CACINA

Homily January 25, 2015 3rd Sunday in Ordinary Time

3sunord1Today, we once again go back to the gospel of Mark. John the Baptist has been arrested and Jesus has started preaching Repent and believe in the gospel or good news. Mark as we know wrote a very clipped to the point narrative and started his gospel with Jesus preaching. We see him encounter Simon and Andrew and call them to follow and then he encountered the Zebedee brothers and called James and John. This notion of call we have heard now for three weeks. I think we can examine it a little bit to better understand it. When Jesus called these men, it was at the very beginning of his time as a preacher. He certainly wasn’t the stark figure tha John was with his looks and life in the desert. Yet, these men dropped everything and followed along to see where it led them. 3sun ord2Of note is the fact they didn’t lay back and contemplate or try to discern the best course they should follow or if Jesus had some divine truth to learn and follow. No, they followed Jesus because he called, because he had a presence, a way that altered the perceptions of the Apostles. Note that their response was immediate and away they went. Their answer was to Jesus and to him personally. What was a “fisher of men” supposed to be? Their answer was to a man and not to an ideology or doctrine or to an institution.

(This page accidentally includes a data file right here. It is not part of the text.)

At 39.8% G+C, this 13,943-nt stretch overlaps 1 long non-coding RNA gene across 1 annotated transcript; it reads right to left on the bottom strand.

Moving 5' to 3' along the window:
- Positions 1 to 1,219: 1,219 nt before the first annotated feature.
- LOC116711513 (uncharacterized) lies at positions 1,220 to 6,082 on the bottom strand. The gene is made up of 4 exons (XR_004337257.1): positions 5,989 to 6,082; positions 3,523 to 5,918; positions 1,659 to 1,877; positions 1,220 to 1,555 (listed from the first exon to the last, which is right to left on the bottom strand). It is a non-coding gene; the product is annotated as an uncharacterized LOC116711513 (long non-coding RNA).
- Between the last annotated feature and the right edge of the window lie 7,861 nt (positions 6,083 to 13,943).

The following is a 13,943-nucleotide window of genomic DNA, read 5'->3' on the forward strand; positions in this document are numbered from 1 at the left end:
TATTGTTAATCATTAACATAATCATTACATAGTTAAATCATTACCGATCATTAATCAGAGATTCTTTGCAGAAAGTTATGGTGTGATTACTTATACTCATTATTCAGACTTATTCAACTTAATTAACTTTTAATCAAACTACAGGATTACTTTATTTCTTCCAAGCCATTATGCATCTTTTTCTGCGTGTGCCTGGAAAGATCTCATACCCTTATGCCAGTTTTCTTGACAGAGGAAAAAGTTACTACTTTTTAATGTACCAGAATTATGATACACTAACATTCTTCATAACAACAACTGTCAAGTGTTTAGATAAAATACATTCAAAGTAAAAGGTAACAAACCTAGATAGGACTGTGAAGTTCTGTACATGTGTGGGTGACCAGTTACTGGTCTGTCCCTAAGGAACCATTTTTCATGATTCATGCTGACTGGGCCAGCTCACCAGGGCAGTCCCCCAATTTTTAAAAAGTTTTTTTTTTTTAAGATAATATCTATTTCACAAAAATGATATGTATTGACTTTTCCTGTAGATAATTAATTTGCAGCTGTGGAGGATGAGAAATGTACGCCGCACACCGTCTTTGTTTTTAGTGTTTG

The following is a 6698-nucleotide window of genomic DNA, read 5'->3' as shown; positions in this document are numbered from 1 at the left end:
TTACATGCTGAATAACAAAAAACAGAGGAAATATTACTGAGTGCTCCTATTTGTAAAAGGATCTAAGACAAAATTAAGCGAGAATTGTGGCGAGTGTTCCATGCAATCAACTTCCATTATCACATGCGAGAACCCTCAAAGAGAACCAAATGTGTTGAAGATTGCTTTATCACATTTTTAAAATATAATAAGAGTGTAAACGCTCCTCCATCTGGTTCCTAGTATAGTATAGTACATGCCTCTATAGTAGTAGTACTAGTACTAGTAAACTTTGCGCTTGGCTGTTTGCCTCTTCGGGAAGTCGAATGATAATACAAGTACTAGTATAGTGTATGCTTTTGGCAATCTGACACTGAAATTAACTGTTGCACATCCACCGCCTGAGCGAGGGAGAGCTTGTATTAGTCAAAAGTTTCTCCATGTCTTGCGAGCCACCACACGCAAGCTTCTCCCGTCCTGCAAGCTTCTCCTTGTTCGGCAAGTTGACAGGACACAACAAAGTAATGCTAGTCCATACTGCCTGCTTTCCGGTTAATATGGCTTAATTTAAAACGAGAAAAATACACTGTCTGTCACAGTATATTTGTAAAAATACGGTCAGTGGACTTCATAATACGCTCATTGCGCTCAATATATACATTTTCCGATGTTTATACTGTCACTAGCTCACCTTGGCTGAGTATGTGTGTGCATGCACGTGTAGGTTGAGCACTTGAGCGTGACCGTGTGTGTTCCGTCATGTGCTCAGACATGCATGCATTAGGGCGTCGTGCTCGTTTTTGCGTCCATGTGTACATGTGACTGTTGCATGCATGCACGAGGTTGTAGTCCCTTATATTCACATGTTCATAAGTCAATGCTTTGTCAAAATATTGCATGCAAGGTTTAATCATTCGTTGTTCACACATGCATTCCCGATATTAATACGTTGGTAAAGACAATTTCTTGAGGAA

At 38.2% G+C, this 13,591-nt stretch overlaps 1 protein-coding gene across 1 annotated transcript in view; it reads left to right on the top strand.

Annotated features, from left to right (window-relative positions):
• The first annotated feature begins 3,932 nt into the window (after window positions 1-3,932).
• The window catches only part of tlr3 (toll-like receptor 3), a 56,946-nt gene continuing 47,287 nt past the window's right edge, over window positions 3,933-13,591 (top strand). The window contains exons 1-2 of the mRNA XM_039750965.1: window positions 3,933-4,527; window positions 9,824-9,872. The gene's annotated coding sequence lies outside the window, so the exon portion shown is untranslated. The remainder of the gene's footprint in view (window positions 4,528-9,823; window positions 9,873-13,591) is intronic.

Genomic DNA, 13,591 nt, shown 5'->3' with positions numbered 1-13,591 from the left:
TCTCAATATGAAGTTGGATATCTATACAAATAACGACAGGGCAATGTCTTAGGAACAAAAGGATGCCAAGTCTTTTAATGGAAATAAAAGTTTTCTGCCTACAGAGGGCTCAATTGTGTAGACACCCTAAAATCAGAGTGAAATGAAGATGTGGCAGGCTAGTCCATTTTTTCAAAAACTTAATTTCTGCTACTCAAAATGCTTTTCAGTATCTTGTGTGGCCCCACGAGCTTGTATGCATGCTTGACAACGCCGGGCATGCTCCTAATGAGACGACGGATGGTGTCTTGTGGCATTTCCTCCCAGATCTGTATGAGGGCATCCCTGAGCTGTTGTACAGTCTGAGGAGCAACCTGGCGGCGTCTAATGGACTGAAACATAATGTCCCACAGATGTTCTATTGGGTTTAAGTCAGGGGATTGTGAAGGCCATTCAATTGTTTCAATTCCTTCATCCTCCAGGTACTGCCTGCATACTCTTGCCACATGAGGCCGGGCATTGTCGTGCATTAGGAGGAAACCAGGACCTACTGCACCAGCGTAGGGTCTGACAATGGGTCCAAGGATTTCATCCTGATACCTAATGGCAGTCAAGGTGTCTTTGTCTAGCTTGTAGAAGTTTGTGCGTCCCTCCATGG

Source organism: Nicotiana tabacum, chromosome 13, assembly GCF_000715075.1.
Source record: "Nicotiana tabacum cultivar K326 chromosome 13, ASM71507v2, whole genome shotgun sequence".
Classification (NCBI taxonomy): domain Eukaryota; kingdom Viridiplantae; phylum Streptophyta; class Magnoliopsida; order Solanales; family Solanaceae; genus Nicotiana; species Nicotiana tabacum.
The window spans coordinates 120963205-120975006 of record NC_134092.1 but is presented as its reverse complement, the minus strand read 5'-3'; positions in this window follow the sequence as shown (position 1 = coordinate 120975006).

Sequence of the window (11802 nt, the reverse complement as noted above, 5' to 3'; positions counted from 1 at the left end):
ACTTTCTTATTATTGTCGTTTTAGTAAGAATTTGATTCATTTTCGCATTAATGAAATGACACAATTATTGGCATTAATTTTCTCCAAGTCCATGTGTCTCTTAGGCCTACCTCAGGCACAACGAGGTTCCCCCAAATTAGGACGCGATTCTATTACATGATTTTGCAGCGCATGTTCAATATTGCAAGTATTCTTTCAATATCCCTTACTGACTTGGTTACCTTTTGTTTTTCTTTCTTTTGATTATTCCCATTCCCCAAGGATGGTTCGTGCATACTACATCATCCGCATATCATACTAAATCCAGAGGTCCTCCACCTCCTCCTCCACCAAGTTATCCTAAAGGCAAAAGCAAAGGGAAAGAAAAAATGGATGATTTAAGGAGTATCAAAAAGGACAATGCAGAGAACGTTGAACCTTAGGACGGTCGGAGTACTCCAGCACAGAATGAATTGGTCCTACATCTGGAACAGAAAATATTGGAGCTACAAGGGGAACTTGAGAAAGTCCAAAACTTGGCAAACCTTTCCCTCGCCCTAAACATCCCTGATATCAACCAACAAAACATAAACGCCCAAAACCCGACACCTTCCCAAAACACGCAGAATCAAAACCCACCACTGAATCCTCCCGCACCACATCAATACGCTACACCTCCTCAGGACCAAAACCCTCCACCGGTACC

And so, we can see that Christ calling is to a relationship, to a way of life, to a way of intimacy with him. The centuries can not change this, except that now he is present in a slightly different way. He is present in the Eucharist and speaks and interacts with us through his spirit present by virtue of our Baptism. He lives and moves through us and calls us in many 3sun ord3ways throughout our life. We are called in so many ways, but it requires that we be open and ready to respond, to answer, to do what it is he calls for us to do. Oftentimes, we can put ourselves in the way of his call by over thinking, by putting ourselves and other concerns first. The story of Jonah, as satirical as it may be, points out that our concerns are not as important as to what Christ calls us to do.

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